8. The Third Revocable Divorce
If after giving the second divorce, the husband has revoked his decision and taken her back, but in spite of efforts smooth relations did not prevail again, and the husband wants to divorce her. Then, this time he should arrive at a decision with more careful consideration, because this is the divorce of the third occasion, in which the husband has neither the right of revocation, nor can he re-marry after the passing of the period of waiting unless the woman has married with other man then has been divorced by the second husband.
The holy Qur’an directs: “So if a husband divorces his wife (after two times) he cannot after that remarry her until after she has married another husband (and he has divorced her).” (Surah Baqarah-230)
The commands concerning this third divorce are very Strict, and it is called Talaq-i-mughallazah Bainah’. The third divorce is not only ‘baain’ (separator/irrevocable) but is so absolute that the man and the woman cannot remarry even with mutual agreement. Unless the woman going married to another man then this other man divorces her by his own desire, and not in accordance with a pre-planned understanding, or unless he dies.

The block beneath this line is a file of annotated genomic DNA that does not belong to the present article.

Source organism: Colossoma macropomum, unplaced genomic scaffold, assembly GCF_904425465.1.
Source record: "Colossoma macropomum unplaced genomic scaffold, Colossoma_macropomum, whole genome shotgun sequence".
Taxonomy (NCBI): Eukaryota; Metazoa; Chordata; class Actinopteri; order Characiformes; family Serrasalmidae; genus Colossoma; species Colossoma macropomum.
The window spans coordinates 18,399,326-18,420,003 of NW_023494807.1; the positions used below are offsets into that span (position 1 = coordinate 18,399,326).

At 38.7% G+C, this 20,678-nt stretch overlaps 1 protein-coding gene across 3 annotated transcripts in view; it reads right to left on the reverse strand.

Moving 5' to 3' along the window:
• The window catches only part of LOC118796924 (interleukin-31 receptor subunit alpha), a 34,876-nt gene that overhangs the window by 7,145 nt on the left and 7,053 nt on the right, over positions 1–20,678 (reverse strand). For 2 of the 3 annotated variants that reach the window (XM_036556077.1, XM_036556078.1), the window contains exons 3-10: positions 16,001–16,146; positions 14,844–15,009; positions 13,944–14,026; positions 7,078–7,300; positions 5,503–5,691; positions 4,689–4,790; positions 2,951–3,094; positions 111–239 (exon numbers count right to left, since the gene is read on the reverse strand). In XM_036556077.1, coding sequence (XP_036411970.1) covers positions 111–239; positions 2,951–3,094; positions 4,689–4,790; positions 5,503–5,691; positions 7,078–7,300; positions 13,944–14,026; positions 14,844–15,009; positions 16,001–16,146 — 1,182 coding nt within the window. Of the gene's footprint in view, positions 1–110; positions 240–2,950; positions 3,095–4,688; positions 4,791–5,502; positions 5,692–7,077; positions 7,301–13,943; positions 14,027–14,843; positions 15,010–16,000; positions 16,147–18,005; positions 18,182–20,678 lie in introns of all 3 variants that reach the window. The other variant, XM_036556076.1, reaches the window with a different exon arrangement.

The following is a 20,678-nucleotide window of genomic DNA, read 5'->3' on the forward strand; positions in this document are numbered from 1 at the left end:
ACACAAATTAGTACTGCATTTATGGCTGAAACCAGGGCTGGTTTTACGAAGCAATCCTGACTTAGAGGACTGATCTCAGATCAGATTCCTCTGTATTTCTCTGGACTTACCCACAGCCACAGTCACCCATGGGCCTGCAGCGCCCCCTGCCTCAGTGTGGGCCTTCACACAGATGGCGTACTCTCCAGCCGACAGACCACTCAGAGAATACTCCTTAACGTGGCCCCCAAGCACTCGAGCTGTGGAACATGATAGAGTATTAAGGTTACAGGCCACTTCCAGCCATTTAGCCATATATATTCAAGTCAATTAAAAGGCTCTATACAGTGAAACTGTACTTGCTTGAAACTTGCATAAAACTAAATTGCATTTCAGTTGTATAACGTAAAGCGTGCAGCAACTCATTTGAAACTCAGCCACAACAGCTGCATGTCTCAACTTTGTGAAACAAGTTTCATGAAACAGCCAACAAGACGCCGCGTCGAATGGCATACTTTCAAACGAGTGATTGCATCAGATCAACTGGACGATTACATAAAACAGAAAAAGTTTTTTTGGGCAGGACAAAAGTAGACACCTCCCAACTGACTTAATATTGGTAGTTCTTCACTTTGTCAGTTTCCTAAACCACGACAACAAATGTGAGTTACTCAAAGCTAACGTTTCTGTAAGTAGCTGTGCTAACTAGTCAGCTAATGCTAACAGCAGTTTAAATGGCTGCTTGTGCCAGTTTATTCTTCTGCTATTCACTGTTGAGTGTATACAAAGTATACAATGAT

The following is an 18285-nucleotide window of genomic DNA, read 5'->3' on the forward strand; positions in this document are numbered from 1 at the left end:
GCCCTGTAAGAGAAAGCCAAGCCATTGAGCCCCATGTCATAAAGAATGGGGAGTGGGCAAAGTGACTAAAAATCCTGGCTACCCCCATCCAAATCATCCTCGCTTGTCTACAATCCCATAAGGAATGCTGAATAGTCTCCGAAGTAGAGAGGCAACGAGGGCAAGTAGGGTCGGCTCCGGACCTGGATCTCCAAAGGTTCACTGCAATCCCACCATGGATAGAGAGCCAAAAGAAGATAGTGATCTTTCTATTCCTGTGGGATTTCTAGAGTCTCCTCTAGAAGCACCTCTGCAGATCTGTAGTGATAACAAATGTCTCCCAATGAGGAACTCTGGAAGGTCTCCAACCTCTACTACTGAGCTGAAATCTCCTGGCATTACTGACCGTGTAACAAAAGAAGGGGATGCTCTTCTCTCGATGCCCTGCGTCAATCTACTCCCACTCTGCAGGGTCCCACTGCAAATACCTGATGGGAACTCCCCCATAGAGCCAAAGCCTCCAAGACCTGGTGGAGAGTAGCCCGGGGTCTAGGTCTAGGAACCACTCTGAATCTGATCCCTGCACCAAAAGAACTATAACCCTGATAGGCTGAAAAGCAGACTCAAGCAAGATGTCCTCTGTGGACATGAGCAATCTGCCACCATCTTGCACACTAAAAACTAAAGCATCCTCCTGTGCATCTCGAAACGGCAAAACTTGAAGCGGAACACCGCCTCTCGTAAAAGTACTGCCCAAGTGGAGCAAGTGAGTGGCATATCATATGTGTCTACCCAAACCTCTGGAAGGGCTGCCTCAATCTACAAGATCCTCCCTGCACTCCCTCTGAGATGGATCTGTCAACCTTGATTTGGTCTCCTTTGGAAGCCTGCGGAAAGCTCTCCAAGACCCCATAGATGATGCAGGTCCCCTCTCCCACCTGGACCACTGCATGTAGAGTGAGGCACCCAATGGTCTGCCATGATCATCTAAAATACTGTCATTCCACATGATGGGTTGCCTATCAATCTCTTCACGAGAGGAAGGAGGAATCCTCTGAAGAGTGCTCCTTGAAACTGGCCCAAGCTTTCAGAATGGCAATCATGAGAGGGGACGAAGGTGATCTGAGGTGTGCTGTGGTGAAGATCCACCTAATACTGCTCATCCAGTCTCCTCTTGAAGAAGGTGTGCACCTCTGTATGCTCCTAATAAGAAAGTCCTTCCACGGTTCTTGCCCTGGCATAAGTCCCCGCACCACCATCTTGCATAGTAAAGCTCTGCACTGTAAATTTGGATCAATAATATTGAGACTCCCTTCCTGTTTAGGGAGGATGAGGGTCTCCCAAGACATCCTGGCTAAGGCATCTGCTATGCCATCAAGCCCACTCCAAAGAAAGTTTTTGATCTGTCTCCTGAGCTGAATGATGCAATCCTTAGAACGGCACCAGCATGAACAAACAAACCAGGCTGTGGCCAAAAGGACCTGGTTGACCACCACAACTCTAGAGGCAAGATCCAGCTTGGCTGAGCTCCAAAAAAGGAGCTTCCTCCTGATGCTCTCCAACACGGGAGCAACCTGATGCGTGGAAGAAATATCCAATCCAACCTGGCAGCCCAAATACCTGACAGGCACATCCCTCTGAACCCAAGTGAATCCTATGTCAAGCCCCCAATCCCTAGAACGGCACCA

The ex husband can re-marry the ex wife if the ex wife has been divorced by the new husband or the new one die. The point in divorce law in Islam teach us that the man (a husband) should be wise with the decision about his marriage since when it is the third he divorce his wife, then he cannot take back or re-marry the ex wife.
One of the divorce law in Islam type is Khul’ or Khula. It is a procedure through which a woman can divorce her husband in Islam, by returning the gift (mahr) that she received from her husband. Based on traditional fiqh, and referenced in the Quran and hadith, khul’ permits a woman to ask a divorce with the mutual consent of the husband or a judicial decree.
Khul ‘ is as well quoted in Quran 4:128